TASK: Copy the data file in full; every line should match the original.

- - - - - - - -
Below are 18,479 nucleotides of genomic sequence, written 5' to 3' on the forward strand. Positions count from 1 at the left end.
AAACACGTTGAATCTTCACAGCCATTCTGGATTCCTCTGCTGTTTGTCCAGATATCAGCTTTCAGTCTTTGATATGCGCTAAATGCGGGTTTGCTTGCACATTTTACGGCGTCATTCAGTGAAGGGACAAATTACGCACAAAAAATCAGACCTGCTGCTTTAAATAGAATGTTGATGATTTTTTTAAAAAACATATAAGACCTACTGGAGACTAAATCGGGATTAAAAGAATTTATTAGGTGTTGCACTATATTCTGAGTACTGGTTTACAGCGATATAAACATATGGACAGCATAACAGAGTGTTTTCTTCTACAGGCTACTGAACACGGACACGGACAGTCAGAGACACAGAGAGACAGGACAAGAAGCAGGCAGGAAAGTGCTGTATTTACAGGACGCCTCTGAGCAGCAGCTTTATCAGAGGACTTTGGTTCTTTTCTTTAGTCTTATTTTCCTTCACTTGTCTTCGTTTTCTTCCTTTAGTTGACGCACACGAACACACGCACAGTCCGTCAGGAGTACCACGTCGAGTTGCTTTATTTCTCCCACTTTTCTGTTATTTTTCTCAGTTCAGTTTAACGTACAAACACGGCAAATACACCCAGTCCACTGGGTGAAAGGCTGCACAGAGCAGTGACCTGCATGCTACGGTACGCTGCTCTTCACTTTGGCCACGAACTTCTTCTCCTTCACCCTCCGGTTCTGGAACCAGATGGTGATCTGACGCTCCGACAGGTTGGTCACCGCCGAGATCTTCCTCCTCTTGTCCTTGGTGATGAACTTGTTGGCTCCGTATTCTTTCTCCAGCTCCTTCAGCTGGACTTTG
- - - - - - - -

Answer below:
Below are 18,479 nucleotides of genomic sequence, written 5' to 3' on the forward strand. Positions count from 1 at the left end.
AAACACGTTGAATCTTCACAGCCATTCTGGATTCCTCTGCTGTTTGTCCAGATATCAGCTTTCAGTCTTTGATATGCGCTAAATGCGGGTTTGCTTGCACATTTTACGGCGTCATTCAGTGAAGGGACAAATTACGCACAAAAAATCAGACCTGCTGCTTTAAATAGAATGTTGATGATTTTTTTAAAAAACATATAAGACCTACTGGAGACTAAATCGGGATTAAAAGAATTTATTAGGTGTTGCACTATATTCTGAGTACTGGTTTACAGCGATATAAACATATGGACAGCATAACAGAGTGTTTTCTTCTACAGGCTACTGAACACGGACACGGACAGTCAGAGACACAGAGAGACAGGACAAGAAGCAGGCAGGAAAGTGCTGTATTTACAGGACGCCTCTGAGCAGCAGCTTTATCAGAGGACTTTGGTTCTTTTCTTTAGTCTTATTTTCCTTCACTTGTCTTCGTTTTCTTCCTTTAGTTGACGCACACGAACACACGCACAGTCCGTCAGGAGTACCACGTCGAGTTGCTTTATTTCTCCCACTTTTCTGTTATTTTTCTCAGTTCAGTTTAACGTACAAACACGGCAAATACACCCAGTCCACTGGGTGAAAGGCTGCACAGAGCAGTGACCTGCATGCTACGGTACGCTGCTCTTCACTTTGGCCACGAACTTCTTCTCCTTCACCCTCCGGTTCTGGAACCAGATGGTGATCTGACGCTCCGACAGGTTGGTCACCGCCGAGATCTTCCTCCTCTTGTCCTTGGTGATGAACTTGTTGGCTCCGTATTCTTTCTCCAGCTCCTTCAGCTGGACTTTG